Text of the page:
Who would believe that pumping gas could be so dangerous.
As usual, the best defense against becoming a victim is awareness. Granted, there is little that could be done in the face of such a situation as the DC Snipers, but there are practical steps that can be taken to minimize the likelihood that you will be victimized.
First, it is always a good idea to get a good idea of who is where before getting out of the car. Take particular care to note anyone who is near the pump you will be using (or if there are cars with no one near them). As much as it is possible, I use pumps that do not have users opposite of where I am. If that preference is unavailable, I make sure to look at the user of the pump next to me and greet him/her with a friendly, “How ya’ doin’?” Just that small move lets the person know that I recognize his/her presence and I am not afraid to speak out.
When you do exit the car, do NOT leave your keys in it. Close and lock the doors and keep your keys in a pocket. It is a grand invitation to a thief to see an unoccupied vehicle with the motor running or music thumping while the owner is distracted by a the numbers on the pump.
Which brings us to the next point: we must get our eyes off the screen. Occasional looks are fine to keep track of the purchase, but watching the numbers tick from $0.00 to $XX.00 isn’t necessary. Look around while pumping. Is anyone approaching? Anyone watching me a little too intently? Be sure to move around to observe any blind areas (like the opposite side of the pump or the opposite side of your vehicle).
When you are done pumping fuel, take a last glance around as you unlock your driver-side door. Get in and go.
Blind Rear of a Building: This is going to be absurdly obvious, but the rear of any building, particularly at night, is fraught with danger. Unless you are driving a big rig making a delivery, the rear of a building should be very low on your list of places to go. We have a Salvation Army store not too far from home in a questionable part of town. Their donation drop-off area is behind the building. It stands to reason that when we donate stuff to the store, we travel in numbers and keep a constant eye on our surroundings.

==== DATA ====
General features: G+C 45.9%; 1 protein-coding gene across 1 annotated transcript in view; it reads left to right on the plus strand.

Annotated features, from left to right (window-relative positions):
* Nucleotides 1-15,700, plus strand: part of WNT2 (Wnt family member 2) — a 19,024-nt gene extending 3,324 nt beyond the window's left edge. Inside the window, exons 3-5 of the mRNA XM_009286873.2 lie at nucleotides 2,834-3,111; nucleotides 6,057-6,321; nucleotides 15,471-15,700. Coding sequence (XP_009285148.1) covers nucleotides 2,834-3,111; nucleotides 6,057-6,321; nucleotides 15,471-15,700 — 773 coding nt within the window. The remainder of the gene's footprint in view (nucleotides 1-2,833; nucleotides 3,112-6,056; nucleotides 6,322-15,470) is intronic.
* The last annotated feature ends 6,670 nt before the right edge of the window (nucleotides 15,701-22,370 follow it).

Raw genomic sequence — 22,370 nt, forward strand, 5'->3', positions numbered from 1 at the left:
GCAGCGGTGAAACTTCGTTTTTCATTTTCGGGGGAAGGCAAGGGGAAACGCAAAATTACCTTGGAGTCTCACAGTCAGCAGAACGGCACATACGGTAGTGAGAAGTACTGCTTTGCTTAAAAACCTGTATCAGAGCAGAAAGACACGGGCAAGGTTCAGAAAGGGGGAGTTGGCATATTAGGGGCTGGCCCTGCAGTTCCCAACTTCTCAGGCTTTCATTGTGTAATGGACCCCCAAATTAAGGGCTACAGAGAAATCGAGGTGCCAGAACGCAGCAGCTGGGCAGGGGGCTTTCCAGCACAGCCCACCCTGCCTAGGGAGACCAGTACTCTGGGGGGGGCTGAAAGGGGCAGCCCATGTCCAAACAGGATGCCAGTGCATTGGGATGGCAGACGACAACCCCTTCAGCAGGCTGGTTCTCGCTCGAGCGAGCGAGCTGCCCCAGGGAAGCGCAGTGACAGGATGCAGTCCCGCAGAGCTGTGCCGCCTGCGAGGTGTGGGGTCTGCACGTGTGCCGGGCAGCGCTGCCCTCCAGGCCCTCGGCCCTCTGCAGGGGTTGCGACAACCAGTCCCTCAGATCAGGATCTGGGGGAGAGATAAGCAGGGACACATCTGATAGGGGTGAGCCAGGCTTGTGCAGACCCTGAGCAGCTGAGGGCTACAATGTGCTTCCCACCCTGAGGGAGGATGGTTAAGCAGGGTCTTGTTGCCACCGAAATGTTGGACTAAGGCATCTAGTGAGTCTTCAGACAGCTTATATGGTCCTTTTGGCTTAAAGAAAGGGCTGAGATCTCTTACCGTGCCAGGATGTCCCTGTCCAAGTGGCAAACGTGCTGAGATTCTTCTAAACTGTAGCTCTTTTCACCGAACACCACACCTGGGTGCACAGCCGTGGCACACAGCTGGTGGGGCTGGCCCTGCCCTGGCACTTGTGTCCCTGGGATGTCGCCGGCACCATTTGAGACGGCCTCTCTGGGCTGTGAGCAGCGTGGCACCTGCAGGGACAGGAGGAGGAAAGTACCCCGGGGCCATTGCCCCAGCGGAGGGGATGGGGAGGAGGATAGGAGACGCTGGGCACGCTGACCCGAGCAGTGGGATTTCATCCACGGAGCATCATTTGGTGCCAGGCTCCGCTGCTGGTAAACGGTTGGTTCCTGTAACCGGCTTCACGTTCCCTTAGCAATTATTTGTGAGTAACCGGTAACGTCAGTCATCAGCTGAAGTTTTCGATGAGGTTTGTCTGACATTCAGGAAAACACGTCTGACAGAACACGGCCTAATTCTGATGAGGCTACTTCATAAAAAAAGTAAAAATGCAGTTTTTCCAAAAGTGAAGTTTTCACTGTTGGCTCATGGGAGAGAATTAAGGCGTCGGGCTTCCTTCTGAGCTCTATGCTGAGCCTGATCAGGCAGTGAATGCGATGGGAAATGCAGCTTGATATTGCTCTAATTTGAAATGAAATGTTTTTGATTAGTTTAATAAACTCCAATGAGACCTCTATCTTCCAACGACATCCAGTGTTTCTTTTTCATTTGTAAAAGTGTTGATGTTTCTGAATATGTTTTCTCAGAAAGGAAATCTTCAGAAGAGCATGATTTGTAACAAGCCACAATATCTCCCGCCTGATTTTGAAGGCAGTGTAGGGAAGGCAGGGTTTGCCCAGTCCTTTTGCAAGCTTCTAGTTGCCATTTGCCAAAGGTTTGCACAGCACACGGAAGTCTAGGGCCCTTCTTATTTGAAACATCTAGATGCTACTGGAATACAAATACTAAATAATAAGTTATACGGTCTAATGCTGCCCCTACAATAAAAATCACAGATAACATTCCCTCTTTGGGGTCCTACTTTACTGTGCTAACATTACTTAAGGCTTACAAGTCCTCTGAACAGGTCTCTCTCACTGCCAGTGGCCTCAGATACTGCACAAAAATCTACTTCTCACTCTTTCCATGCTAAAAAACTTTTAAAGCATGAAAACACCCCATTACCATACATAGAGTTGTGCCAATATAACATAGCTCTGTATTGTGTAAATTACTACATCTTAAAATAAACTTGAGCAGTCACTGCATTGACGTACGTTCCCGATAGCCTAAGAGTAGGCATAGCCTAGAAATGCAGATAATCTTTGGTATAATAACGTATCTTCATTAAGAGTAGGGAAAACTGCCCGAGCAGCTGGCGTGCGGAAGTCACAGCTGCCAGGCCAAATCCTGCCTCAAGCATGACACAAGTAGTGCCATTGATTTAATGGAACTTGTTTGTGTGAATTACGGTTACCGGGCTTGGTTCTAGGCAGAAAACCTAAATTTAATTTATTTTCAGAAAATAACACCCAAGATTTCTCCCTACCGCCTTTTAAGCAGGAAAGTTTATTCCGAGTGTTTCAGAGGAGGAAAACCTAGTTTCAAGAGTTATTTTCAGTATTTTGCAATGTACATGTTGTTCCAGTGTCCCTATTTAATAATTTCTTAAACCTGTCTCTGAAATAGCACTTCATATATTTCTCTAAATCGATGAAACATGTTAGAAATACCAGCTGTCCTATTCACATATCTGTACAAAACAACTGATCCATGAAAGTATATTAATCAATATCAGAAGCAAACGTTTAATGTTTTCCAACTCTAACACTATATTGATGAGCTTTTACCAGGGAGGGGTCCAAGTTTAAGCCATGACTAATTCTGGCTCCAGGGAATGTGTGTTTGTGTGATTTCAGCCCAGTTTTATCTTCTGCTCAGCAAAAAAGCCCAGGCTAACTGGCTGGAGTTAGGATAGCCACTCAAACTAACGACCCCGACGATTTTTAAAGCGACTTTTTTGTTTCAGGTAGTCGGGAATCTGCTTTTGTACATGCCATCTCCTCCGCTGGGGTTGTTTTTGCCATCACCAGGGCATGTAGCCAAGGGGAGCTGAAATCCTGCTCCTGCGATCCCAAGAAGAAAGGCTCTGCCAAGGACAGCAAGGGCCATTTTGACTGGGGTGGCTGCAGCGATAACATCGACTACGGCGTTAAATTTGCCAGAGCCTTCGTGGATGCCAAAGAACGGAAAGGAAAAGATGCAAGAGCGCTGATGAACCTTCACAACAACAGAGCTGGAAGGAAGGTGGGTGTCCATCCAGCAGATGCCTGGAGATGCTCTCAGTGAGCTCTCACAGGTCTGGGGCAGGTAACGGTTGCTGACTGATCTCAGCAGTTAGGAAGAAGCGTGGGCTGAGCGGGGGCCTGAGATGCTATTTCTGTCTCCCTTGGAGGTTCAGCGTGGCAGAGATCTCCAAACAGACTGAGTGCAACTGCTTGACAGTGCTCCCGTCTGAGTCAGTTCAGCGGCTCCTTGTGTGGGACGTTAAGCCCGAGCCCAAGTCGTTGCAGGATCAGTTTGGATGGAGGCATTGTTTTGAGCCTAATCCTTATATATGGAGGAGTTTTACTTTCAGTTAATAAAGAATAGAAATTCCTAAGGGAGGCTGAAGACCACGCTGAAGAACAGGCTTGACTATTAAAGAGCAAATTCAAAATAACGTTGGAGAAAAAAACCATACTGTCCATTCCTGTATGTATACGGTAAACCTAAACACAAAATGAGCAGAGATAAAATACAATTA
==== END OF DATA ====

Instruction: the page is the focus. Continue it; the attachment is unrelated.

Alley: If you are unfamiliar with an area, any alley is suspect. Skip it and take the long way around a building.
Other Dark Areas: If there is low visibility for you, there is low visibility for everyone, and criminals know this. If you are alone in a dark area, job #1 is to get out quickly. I’ve read stories about women who were followed while walking on a dark sidewalk and attacked when they reached their car. If you are prone to stargazing, late-night parking with your lover, or just wandering around darkened streets, have a solid plan on how you intend to extract yourself from potentially deadly situations.
While most of what is written above makes it seem like we should just stay in our homes, gird ourselves with body armor, and strap on the M4. Not true. While there are considerable dangers that lurk beyond the walls of our homes, we should not allow the potential for violence to dictate our behaviors.
If you have the proper mindset when leaving home – one of careful attention to your surroundings and readiness to act should things go wrong – then the danger is already mitigated. Live your life, but live it in condition yellow.